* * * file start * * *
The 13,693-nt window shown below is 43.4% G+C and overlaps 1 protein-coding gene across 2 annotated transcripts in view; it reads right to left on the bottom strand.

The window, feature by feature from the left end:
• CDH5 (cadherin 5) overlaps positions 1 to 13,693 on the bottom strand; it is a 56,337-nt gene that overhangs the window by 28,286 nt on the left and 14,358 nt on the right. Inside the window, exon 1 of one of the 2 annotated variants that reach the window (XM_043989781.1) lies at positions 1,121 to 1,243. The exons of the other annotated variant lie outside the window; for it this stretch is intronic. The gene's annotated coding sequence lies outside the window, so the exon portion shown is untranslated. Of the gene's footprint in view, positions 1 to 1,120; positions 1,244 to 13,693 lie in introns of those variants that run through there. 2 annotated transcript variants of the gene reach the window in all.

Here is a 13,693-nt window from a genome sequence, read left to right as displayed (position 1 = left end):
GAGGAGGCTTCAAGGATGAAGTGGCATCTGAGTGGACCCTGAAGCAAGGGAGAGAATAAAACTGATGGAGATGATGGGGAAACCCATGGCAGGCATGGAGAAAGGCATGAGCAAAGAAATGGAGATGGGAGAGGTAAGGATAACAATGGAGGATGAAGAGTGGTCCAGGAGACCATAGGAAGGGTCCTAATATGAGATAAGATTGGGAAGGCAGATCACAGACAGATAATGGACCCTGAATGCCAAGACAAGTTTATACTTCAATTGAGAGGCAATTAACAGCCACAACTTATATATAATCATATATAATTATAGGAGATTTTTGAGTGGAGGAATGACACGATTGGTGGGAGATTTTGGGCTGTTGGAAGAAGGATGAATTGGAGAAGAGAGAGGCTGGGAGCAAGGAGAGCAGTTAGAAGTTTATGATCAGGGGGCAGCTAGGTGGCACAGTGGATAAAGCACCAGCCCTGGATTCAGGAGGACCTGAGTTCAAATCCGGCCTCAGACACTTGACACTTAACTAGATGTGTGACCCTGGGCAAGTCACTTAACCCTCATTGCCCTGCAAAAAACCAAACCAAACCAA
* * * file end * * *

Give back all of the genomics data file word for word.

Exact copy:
The 13,693-nt window shown below is 43.4% G+C and overlaps 1 protein-coding gene across 2 annotated transcripts in view; it reads right to left on the bottom strand.

The window, feature by feature from the left end:
• CDH5 (cadherin 5) overlaps positions 1 to 13,693 on the bottom strand; it is a 56,337-nt gene that overhangs the window by 28,286 nt on the left and 14,358 nt on the right. Inside the window, exon 1 of one of the 2 annotated variants that reach the window (XM_043989781.1) lies at positions 1,121 to 1,243. The exons of the other annotated variant lie outside the window; for it this stretch is intronic. The gene's annotated coding sequence lies outside the window, so the exon portion shown is untranslated. Of the gene's footprint in view, positions 1 to 1,120; positions 1,244 to 13,693 lie in introns of those variants that run through there. 2 annotated transcript variants of the gene reach the window in all.

Here is a 13,693-nt window from a genome sequence, read left to right as displayed (position 1 = left end):
GAGGAGGCTTCAAGGATGAAGTGGCATCTGAGTGGACCCTGAAGCAAGGGAGAGAATAAAACTGATGGAGATGATGGGGAAACCCATGGCAGGCATGGAGAAAGGCATGAGCAAAGAAATGGAGATGGGAGAGGTAAGGATAACAATGGAGGATGAAGAGTGGTCCAGGAGACCATAGGAAGGGTCCTAATATGAGATAAGATTGGGAAGGCAGATCACAGACAGATAATGGACCCTGAATGCCAAGACAAGTTTATACTTCAATTGAGAGGCAATTAACAGCCACAACTTATATATAATCATATATAATTATAGGAGATTTTTGAGTGGAGGAATGACACGATTGGTGGGAGATTTTGGGCTGTTGGAAGAAGGATGAATTGGAGAAGAGAGAGGCTGGGAGCAAGGAGAGCAGTTAGAAGTTTATGATCAGGGGGCAGCTAGGTGGCACAGTGGATAAAGCACCAGCCCTGGATTCAGGAGGACCTGAGTTCAAATCCGGCCTCAGACACTTGACACTTAACTAGATGTGTGACCCTGGGCAAGTCACTTAACCCTCATTGCCCTGCAAAAAACCAAACCAAACCAA